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We3’s Cages

I didn’t get to be among the first to write about We3 #1 because I was thinking about other things, about focalization and whether it’s a technique particularly well-suited to comics. I hoped I could tie that in to my talk about We3, but I’m not sure I can, so focalization will have to wait until later. However, all that thinking about focalization got me thinking about perspective, which is at the core of both art and story in We3.

Specifically almost everything is claustrophobic, a word Marc Singer used as well, with tightly packed panels on many pages and very few full shots of anyone. Humans are viewed in part from the animals’ perspectives, not caring whether the head or face is caught in any given shot, and this is highlighted by the focus on Roseanne Berry’s kind face and eyes, which show up more than others’. Panels and perspectives are always limited not just by the edges of the characters’ visions but by the rigid boundaries of their very lives. The scientists running the We3 program exist in a world as regimented and oppressive and limiting as the metal bodysuits of their animal subjects. This is the kind of secret work no one is allowed to talk about because it doesn’t officially exist, except that as David Fiore notes, the work itself is alive and sentient, able to speak (albeit hesitantly) of its history and suffering.

David also thinks there is a moment of deluded, contested freedom at the end, in the final full-page image, which he considers an homage to the Hudson River School. Maybe, but I think it’s more than that. I can’t imagine a Hudson River School painting that looks down a hill this way; they were totally concerned with light and looking up and out. Instead I wonder if perhaps the painting is what the arriving helicopters see, looking out into the pristine light and seeing (or not seeing?) the shining green hills beneath them. The animals, our heroes, are locked within the painting still, mostly out of view, hidden under this veneer of assumed tranquility.

So where is the freedom? I said almost everything is claustrophobic, but perhaps what’s more interesting about it is that no one actually seems to feel claustrophobic on the inside. They’ve all been trained to know their boundaries, to accept the little parcels of themselves. But there are breaks, cracks. In the first, violent full-page image, an image no one could ever really see, we see the one way to be free, to be unconstrained, to have nothing holding you together anymore. And then we find out that for We3 the expectation is that the only way to be decommissioned, to be out of the metal suits once and for all is to be out of everything forever. Is death the Great Escape?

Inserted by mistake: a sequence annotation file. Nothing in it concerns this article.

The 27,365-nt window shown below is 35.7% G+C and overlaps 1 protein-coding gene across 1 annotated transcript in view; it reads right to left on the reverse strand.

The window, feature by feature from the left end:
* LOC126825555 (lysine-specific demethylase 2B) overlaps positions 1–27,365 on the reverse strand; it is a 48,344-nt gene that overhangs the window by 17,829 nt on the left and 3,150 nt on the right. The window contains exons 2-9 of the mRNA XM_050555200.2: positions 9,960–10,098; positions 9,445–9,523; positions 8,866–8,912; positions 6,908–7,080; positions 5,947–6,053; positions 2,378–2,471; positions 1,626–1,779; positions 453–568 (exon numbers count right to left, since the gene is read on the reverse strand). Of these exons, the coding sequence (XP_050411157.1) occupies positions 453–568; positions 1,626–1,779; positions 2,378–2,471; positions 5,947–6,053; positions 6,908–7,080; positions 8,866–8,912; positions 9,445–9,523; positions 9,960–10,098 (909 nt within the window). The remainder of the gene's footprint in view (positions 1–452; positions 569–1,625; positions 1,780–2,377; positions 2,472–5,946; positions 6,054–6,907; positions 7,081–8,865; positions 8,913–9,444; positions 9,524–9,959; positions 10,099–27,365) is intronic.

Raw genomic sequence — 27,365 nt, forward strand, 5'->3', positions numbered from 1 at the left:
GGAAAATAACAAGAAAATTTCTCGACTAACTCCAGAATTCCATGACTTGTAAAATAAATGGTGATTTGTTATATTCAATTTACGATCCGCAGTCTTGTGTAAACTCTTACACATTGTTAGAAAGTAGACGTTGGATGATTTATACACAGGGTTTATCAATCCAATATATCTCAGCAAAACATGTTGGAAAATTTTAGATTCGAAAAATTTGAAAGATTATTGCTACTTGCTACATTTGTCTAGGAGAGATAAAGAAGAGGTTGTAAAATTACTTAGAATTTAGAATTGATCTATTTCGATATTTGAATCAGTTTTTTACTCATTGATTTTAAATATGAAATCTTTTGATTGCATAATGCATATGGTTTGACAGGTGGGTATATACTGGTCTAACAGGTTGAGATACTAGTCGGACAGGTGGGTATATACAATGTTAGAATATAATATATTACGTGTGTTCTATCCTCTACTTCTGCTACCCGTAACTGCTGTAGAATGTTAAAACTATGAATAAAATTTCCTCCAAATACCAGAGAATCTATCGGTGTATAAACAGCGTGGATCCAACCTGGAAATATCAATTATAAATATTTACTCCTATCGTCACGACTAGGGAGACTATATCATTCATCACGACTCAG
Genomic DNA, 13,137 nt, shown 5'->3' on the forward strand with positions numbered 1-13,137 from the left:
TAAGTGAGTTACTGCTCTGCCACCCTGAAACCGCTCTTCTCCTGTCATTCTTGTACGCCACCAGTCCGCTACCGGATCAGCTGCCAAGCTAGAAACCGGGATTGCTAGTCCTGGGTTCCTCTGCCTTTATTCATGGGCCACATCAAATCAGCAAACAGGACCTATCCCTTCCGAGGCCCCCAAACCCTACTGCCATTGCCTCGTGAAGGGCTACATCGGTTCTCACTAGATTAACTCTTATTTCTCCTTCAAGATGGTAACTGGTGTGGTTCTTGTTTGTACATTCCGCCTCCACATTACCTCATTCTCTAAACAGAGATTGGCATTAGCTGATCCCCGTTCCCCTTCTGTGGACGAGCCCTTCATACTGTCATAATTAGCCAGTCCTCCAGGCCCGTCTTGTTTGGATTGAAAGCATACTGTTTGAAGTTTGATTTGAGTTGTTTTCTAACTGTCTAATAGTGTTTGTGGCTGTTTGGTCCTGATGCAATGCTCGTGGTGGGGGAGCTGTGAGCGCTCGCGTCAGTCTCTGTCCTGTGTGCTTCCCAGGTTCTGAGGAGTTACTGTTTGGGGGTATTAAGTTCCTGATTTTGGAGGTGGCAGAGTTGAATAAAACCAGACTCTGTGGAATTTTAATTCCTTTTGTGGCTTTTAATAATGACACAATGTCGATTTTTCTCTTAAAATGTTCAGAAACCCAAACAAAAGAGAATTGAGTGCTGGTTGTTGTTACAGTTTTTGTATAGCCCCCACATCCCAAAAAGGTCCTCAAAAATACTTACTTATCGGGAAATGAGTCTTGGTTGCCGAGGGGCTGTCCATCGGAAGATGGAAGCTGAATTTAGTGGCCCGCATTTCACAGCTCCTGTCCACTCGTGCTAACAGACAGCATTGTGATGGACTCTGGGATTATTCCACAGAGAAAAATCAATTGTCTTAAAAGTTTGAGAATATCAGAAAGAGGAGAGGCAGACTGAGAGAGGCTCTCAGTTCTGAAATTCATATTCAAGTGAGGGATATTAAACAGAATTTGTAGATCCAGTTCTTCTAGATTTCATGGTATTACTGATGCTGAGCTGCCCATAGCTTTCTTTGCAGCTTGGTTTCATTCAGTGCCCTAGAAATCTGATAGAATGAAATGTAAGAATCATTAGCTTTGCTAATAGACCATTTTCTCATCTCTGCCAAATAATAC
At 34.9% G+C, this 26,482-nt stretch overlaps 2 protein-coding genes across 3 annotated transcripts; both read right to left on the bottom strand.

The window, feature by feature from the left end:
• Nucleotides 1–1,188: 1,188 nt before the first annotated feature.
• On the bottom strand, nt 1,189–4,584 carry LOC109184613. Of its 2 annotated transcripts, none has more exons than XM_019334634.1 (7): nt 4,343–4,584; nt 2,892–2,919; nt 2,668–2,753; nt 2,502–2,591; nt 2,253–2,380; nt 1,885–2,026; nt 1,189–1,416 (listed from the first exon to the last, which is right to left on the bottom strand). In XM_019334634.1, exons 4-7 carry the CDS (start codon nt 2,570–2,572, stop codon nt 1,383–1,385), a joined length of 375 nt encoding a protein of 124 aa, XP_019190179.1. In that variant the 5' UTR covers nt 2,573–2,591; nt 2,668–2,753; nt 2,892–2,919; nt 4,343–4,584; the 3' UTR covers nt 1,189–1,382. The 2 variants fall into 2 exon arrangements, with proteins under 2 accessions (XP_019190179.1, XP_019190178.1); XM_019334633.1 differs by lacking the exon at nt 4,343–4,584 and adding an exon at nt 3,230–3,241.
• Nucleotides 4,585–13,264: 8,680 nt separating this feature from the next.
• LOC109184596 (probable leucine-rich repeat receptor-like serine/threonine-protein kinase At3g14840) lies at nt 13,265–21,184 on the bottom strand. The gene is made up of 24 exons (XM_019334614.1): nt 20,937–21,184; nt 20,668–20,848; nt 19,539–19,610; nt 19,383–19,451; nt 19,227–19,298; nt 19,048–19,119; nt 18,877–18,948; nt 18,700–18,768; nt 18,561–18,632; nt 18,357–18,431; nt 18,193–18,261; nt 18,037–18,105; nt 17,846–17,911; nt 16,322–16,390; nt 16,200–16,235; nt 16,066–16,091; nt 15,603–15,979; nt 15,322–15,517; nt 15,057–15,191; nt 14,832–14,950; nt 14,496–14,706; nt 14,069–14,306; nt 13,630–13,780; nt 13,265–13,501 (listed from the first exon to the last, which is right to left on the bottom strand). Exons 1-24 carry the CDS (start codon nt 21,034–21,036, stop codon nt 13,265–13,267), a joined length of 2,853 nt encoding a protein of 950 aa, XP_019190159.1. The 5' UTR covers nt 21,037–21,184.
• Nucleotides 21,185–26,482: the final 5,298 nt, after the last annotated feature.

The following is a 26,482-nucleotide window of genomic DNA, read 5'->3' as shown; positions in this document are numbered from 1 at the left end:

Roseanne Berry seems to think so, allowing her charges freedom in an action she hopes will bring her death and thus redemption for what she has done to them and, in the process, to herself. David Allison considers her attitude “unnerving,” but it occurs at a crisis point, at the moment where freedom is being defined. As We3 charge past her and she waits for the release of death, they choose instead a moment of freedom and focalization outside this binary between death and captivity. For one moment in the whole book, the animals soar across an amazingly starry sky and they understand freedom and their relationship to it as being equivalent to this stark, heroic, fleeting pose. By the time they reach the woods, their freedom has been limited because their individual desires surface, because they are no longer a sleek unit, but for that one moment they have become everything they dreamed of being.

After that brilliant dream, they fall to reality, and they are caught in a mesh of new limitations, the restrictions enforced by the humans (and animals) who seek them and the restrictions they will find when they reach the end of their own abilities and interests and willingness to keep pushing at the boundaries, breaking through the fences. We readers sympathize with We3 because they’ve been so deeply wronged, because they’re such adorable mass murderers, because we can easily put them in our categories of what it means to be a dog, a cat, a rabbit. I assume they will defy these expectations, or at least push up against the edges, but at their cores, that’s what they are, limited both by what they are and what they’ve been forced to be but willing to push for something else. And maybe that’s what makes them sympathetic, because we’re all fallen and yet looking for something else, looking for a home even when we know there is No Home. It still seems better than death/complacency.


  1. Shane says:

    I still think this was DC’s missed opportunity for Morrison and Quitley to bring back the Superpets. :)

    — 30 August 2004 at 7:01 pm (Permalink)

  2. Rose says:

    Oh, boy! Honestly I’ll bet Steven agrees, sort of. But you know, there are still two more issues to go. It could happen (although I hope it doesn’t).

    — 30 August 2004 at 7:05 pm (Permalink)

  3. steph major says:

    Would love to be sealed into a full metal bodysuit and be just like a robot.indeed being a robot would be nicer,but this would make a wonderful first step

    — 10 December 2004 at 6:28 pm (Permalink)